Monday, January 5, 2015

Alstom Nears Record $700 Million U.S. Bribe Accord

Alstom Nears Record $700 Million U.S. Bribe Accord

Feb 1Mar 1Apr 1May 1Jun 1Jul 1Aug 1Sep 1Oct 1Nov 1Dec 1Jan 120.0022.5025.0027.5030.00* Price chart for ALSTOM. Click flags for important stories. ALO:FP26.20-0.68 -2.51%
Alstom (ALO) SA is close to settling a bribery case with the U.S. Justice Department for a record $700 million, according to three people familiar with the matter, allowing the French engineering company to wrap up a criminal investigation of its business in Indonesia and other countries before a sale to General Electric Co. (GE)
The fine would be the largest criminal penalty paid to the Justice Department under the Foreign Corrupt Practices Act, overshadowing the $450 million that Siemens AG paid in 2008. Siemens paid an additional $350 million to the U.S. Securities and Exchange Commission. Alstom isn’t subject to SEC scrutiny because its shares don’t trade in the U.S.
A settlement could be announced as early as next week, said one of the people, all of whom asked not to be identified because the accord isn’t final.
Alstom shares fell as much as 1.5 percent to 26.50 euros, and were trading down 0.5 percent at 4:04 p.m. in Paris. GE rose 0.7 percent to $24.76 in New York.
Virginie Hourdin, a spokeswoman for Alstom, said the company “doesn’t comment on ongoing proceedings.” Seth Martin, a GE spokesman, and Peter Carr, a Justice Department spokesman, also declined to comment.
The U.S. probe of Alstom has centered on a $118 million contract to provide boiler services at a power plant in Tarahan, on the southern coast of Sumatra. Alstom executives, together with Marubeni Corp., a Japanese commodity-trading company, used middlemen to funnel hundreds of thousands of dollars to a member of Indonesia’s parliament and officials at Perusahaan Listrik Negara PT, a state-controlled electricity company known as PLN, according to court papers filed by the Justice Department in related cases.

Largest Acquisition

The settlement removes a cloud over the company before its planned sale to GE. The Fairfield, Connecticut-based manufacturer reached an agreement in June to buy most of Alstom’s energy assets for 12.4 billion euros ($15.6 billion), GE’s biggest acquisition ever.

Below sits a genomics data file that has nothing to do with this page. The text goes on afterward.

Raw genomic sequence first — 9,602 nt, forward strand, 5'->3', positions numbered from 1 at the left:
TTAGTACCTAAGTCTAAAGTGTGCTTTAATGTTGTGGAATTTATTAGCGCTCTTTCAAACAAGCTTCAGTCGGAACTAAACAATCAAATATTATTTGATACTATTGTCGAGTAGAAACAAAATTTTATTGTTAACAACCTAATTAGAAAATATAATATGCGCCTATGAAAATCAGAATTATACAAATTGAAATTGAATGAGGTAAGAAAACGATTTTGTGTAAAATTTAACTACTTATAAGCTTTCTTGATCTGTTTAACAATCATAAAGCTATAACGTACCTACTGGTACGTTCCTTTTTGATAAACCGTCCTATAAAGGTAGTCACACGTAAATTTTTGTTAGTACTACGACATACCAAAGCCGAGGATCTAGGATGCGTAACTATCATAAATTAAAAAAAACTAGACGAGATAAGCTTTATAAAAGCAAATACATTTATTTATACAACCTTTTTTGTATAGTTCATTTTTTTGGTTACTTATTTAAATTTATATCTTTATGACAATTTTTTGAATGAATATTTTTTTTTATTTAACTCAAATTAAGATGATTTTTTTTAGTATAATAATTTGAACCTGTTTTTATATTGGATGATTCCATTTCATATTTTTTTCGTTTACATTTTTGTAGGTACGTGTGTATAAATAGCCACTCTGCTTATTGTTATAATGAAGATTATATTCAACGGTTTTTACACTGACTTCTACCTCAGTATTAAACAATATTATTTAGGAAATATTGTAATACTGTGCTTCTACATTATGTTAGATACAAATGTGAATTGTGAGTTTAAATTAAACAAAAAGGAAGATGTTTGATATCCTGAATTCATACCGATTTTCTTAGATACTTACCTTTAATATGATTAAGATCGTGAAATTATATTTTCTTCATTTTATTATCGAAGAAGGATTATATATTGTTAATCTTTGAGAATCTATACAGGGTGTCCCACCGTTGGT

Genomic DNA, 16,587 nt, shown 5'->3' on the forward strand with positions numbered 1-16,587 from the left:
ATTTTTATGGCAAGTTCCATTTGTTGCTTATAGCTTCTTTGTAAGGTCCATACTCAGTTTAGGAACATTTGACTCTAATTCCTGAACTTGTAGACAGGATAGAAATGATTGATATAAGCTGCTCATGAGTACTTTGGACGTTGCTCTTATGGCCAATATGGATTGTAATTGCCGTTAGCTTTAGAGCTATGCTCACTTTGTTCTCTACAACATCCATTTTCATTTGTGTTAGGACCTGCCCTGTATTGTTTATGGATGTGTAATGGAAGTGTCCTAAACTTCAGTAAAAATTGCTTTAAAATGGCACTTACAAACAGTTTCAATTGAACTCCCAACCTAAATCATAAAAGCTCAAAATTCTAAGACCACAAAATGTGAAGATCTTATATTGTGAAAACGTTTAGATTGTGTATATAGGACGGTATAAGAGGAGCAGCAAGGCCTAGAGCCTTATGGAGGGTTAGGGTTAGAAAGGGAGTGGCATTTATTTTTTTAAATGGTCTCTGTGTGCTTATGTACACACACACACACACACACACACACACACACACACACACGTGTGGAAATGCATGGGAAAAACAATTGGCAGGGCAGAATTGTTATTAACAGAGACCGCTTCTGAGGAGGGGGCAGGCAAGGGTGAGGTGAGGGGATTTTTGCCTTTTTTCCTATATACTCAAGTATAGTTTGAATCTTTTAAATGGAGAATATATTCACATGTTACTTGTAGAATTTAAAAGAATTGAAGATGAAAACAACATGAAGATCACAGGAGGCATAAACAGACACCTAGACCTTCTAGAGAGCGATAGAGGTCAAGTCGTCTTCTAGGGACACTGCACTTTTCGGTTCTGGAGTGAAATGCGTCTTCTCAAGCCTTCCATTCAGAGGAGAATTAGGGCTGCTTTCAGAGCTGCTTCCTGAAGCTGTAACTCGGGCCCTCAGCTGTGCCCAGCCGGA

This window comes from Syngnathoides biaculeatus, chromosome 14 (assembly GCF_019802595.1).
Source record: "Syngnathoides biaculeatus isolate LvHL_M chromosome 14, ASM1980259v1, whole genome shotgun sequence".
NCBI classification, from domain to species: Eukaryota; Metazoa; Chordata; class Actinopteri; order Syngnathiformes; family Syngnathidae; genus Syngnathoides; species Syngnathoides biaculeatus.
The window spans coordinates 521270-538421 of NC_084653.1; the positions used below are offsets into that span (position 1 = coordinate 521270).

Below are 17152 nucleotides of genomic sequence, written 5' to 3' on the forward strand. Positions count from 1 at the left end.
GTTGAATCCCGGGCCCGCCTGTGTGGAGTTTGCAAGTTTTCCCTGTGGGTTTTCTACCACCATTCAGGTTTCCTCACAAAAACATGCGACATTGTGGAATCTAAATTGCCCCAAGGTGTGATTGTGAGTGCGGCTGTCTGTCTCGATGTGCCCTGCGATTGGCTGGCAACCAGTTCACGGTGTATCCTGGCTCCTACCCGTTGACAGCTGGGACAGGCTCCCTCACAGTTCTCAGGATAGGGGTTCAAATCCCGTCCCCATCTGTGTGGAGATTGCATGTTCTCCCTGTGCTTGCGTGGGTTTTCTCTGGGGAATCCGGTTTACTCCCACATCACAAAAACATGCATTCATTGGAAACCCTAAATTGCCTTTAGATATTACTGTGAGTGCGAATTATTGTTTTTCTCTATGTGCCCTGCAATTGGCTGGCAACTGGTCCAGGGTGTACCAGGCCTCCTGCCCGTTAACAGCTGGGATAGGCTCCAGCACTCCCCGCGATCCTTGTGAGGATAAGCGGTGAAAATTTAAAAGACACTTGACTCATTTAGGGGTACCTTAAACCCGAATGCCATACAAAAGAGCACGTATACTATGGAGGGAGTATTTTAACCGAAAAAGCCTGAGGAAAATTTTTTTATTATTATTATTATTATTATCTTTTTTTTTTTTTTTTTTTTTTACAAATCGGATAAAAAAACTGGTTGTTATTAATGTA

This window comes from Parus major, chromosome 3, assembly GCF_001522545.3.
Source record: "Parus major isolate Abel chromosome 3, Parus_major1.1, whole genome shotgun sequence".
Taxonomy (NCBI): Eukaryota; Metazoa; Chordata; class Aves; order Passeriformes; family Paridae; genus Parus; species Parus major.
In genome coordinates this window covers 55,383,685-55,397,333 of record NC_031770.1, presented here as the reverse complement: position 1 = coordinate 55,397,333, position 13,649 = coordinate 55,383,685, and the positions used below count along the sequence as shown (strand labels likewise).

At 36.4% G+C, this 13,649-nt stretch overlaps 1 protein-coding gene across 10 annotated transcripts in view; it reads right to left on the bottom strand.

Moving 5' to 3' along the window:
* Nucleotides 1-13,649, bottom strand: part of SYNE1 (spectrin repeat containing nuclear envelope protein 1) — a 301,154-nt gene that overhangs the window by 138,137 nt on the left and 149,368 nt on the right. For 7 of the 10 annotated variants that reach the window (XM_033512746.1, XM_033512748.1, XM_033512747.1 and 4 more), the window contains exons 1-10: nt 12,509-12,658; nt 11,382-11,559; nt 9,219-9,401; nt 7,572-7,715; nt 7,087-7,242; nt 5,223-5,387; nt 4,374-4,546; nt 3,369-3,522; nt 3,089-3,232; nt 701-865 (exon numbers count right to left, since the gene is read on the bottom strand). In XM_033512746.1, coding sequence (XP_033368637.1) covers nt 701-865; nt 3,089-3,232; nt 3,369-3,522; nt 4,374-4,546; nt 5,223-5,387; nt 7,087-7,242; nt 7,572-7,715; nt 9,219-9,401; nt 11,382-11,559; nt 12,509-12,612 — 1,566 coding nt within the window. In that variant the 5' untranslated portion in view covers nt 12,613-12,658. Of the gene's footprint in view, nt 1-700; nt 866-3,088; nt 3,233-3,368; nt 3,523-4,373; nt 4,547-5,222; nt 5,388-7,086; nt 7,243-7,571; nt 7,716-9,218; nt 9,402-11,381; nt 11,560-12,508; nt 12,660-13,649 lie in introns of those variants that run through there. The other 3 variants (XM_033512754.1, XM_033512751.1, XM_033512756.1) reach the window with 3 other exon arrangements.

The FCPA, a 1977 law, bans individuals and companies from making payments to foreign government officials to win or retain business. The law lets the government assert jurisdiction over non-U.S.-based companies whose shares are traded in U.S. markets or if any of the alleged fraud occurred in the U.S. The alleged corruption at Alstom involved its Connecticut unit and bribe payments that were wired through a bank account in Maryland.
The French government formally signed off last month on the deal, which still requires approval from Alstom shareholders at a Dec. 19 meeting. GE said last month that it’s seeking approval from antitrust authorities in about 20 countries and that it’s on track to close the acquisition by mid-2015.

Multiple Investigations

The deal is a critical piece of Chief Executive Officer Jeffrey Immelt’s plan to expand GE’s industrial units while shrinking its finance arm. The company has sold real estate and foreign-bank assets, and it held an initial public offering in July for its consumer-lending arm, known as Synchrony Financial. (SYF)
Alstom, which is based in Levallois-Perret, France, outside Paris, has been investigated by multiple countries since 2004, when auditors for the Swiss Federal Banking Commission unearthed documents showing possible corrupt payments. Since then, the company has paid more than $53 million over claims its employees bribed officials in at least five countries. A settlement with the U.S. won’t resolve corruption investigations by the U.K. and Brazil.
In the U.K., the Serious Fraud Office charged Alstom Network UK Ltd. in July with corruption in relation to transport projects in India, Poland and Tunisia. One executive has been charged and more individuals are expected to face prosecution alongside him, people with knowledge of the situation have said.

Energy Projects

A second Alstom unit will be charged by the SFO before year-end with corruption tied to work in Lithuania, a person with knowledge of the situation said last month.
While investigating the Indonesian deal, the Justice Department found evidence of possible bribery in several other energy projects in Indonesia, India and China, according to documents filed in a case against William Pomponi, the former vice president of regional sales at Alstom’s Connecticut unit.
Pomponi, one of four former Alstom officials charged in federal court in Connecticut, pleaded guilty in July to conspiracy to violate the FCPA and agreed to cooperate. Two others also pleaded guilty while the fourth is scheduled to go to trial next year.
The U.S. investigation involved recordings made by at least two government informants, according to court records.
Marubeni, which pleaded guilty to bribery violations in March and paid an $88 million fine, also agreed to cooperate.
U.S. prosecutors also said Alstom hadn’t been forthcoming with evidence of wrongdoing earlier in its investigation.
Robert Luskin, Alstom’s lawyer at Squire Patton Boggs LLP in Washington, said earlier this year that cooperation improved after he was hired by the company.
Cases enforcing the FCPA have drawn attention in recent years for the magnitude of corporate penalties they command. Among the largest U.S. penalties for foreign bribery are KBR Inc. (KBR)’s $579 million settlement in 2009 and Alcoa (AA) Inc.’s $384 million penalty earlier this year. Those cases included criminal and SEC penalties.
To contact the reporter on this story: Tom Schoenberg in Washington at
To contact the editors responsible for this story: Sara Forden at Jeffrey D Grocott

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